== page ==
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    Blackbeard's Treasure    

         During the “Golden Age of Piracy”, the Spanish were plundering all of the gold, silver, and jewelry they could find in Mexico and South America.  The pirates were always on the lookout for these rich treasure ships that were sailing back to Spain. 
        Although on occasion pirates would bury their loot, most often the plunder was sold and the profits divided and quickly spent in the many taverns of the Caribbean.  Some pirates had families and would send their share home. 
        Gold and silver was not the only treasure being taken by the pirates.  Goods such as sugar, rum, and cocoa were the prize.  The pirates could resell these items at a very low price without the high taxes being levied by the governments of Europe.  Unfortunately, the easy resale of goods only encouraged the act of piracy.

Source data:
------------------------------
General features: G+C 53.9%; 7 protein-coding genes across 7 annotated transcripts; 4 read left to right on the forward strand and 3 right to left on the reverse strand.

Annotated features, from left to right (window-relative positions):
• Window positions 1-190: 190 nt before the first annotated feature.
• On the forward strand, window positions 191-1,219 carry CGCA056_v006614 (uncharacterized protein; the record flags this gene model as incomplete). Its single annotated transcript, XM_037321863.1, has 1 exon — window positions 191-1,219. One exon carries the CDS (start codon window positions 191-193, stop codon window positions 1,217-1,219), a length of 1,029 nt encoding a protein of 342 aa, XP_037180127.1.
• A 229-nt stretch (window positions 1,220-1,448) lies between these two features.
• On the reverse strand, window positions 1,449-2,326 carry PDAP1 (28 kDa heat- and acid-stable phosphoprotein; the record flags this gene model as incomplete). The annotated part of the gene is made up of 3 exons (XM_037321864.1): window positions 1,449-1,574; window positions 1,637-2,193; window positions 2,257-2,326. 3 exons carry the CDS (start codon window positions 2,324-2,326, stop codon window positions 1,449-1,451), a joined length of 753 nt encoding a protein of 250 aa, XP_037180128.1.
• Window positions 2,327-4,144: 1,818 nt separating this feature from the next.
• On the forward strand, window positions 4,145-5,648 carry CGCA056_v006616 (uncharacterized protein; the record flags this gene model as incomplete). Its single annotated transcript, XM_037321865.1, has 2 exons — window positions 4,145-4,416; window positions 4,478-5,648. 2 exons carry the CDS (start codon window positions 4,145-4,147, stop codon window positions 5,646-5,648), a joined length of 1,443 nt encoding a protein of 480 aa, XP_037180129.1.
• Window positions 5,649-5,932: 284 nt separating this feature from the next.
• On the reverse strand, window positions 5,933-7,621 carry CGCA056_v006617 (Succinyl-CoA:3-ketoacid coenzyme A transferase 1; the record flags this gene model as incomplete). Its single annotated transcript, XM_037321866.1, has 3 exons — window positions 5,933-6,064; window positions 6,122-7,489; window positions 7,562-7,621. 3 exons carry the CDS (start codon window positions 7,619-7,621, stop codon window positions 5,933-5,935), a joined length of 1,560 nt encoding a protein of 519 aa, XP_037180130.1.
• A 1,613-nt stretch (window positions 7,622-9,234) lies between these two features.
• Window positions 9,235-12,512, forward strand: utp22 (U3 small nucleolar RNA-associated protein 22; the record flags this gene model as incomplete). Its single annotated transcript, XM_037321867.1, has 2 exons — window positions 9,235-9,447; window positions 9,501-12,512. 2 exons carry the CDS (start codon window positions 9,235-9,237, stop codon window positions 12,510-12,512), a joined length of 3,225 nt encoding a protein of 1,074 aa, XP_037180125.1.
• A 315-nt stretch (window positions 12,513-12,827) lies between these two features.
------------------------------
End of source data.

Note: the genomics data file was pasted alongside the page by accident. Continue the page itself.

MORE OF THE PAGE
When Blackbeard was killed, 25 hogshead of sugar, 11 tierces (casks containing about 304 -330 pounds) and 145 bags of cocoa, a barrel of indigo, and a bale of cotton was confiscated by Lt. Maynard to be taken back to Virginia and sold at auction. 
       “Teach's Oak” near Oriental, “Holiday’s Island” in the Chowan River, “The Old Brick House” near Elizabeth City, and the southern end of Ocracoke Island are among the places in North Carolina that Blackbeard was supposed to have buried his treasure. 
        On the night before the final battle, one of Blackbeard’s crew asked him if Mrs. Teach knew where he had buried his money.  His reply was that “nobody but himself and the devil knew where it was and the longest liver should take it all”. 
        Blackbeard was a notorious spendthrift and it is unlikely that any treasure he may have buried stayed buried for very long.  No large cache of gold or money has ever been found.


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